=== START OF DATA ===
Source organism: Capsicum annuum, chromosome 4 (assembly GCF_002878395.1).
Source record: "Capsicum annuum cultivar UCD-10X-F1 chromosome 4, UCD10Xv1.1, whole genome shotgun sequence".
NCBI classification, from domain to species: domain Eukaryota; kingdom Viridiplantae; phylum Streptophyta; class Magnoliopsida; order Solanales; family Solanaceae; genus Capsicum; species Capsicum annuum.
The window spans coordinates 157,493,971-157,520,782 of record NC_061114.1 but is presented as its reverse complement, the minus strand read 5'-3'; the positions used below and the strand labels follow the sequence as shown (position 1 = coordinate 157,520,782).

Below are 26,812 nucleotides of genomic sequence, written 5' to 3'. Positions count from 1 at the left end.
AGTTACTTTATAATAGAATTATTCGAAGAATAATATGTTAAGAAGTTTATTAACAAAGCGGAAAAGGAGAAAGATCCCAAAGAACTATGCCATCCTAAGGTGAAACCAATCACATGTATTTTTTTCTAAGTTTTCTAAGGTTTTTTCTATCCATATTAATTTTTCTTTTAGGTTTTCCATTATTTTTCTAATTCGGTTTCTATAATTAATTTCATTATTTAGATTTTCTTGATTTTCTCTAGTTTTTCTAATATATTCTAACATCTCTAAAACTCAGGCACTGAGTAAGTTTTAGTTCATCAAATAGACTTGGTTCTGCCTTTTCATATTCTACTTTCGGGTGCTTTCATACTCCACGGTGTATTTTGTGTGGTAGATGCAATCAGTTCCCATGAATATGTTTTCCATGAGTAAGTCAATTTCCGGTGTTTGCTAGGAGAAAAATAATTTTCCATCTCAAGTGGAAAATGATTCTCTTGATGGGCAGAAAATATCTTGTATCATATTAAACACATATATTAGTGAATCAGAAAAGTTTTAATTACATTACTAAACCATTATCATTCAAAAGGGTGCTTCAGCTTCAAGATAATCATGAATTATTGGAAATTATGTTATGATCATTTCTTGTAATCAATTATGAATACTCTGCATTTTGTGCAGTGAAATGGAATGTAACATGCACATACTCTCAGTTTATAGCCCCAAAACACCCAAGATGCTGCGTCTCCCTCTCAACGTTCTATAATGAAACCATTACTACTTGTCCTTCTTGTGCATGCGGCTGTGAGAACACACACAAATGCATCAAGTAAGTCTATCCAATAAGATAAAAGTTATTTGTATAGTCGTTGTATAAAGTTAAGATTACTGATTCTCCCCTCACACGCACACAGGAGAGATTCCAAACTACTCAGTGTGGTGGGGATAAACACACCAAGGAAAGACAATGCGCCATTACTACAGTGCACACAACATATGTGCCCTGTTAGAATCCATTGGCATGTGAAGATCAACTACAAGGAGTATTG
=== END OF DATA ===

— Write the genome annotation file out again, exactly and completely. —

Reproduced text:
Source organism: Capsicum annuum, chromosome 4 (assembly GCF_002878395.1).
Source record: "Capsicum annuum cultivar UCD-10X-F1 chromosome 4, UCD10Xv1.1, whole genome shotgun sequence".
NCBI classification, from domain to species: domain Eukaryota; kingdom Viridiplantae; phylum Streptophyta; class Magnoliopsida; order Solanales; family Solanaceae; genus Capsicum; species Capsicum annuum.
The window spans coordinates 157,493,971-157,520,782 of record NC_061114.1 but is presented as its reverse complement, the minus strand read 5'-3'; the positions used below and the strand labels follow the sequence as shown (position 1 = coordinate 157,520,782).

Below are 26,812 nucleotides of genomic sequence, written 5' to 3'. Positions count from 1 at the left end.
AGTTACTTTATAATAGAATTATTCGAAGAATAATATGTTAAGAAGTTTATTAACAAAGCGGAAAAGGAGAAAGATCCCAAAGAACTATGCCATCCTAAGGTGAAACCAATCACATGTATTTTTTTCTAAGTTTTCTAAGGTTTTTTCTATCCATATTAATTTTTCTTTTAGGTTTTCCATTATTTTTCTAATTCGGTTTCTATAATTAATTTCATTATTTAGATTTTCTTGATTTTCTCTAGTTTTTCTAATATATTCTAACATCTCTAAAACTCAGGCACTGAGTAAGTTTTAGTTCATCAAATAGACTTGGTTCTGCCTTTTCATATTCTACTTTCGGGTGCTTTCATACTCCACGGTGTATTTTGTGTGGTAGATGCAATCAGTTCCCATGAATATGTTTTCCATGAGTAAGTCAATTTCCGGTGTTTGCTAGGAGAAAAATAATTTTCCATCTCAAGTGGAAAATGATTCTCTTGATGGGCAGAAAATATCTTGTATCATATTAAACACATATATTAGTGAATCAGAAAAGTTTTAATTACATTACTAAACCATTATCATTCAAAAGGGTGCTTCAGCTTCAAGATAATCATGAATTATTGGAAATTATGTTATGATCATTTCTTGTAATCAATTATGAATACTCTGCATTTTGTGCAGTGAAATGGAATGTAACATGCACATACTCTCAGTTTATAGCCCCAAAACACCCAAGATGCTGCGTCTCCCTCTCAACGTTCTATAATGAAACCATTACTACTTGTCCTTCTTGTGCATGCGGCTGTGAGAACACACACAAATGCATCAAGTAAGTCTATCCAATAAGATAAAAGTTATTTGTATAGTCGTTGTATAAAGTTAAGATTACTGATTCTCCCCTCACACGCACACAGGAGAGATTCCAAACTACTCAGTGTGGTGGGGATAAACACACCAAGGAAAGACAATGCGCCATTACTACAGTGCACACAACATATGTGCCCTGTTAGAATCCATTGGCATGTGAAGATCAACTACAAGGAGTATTG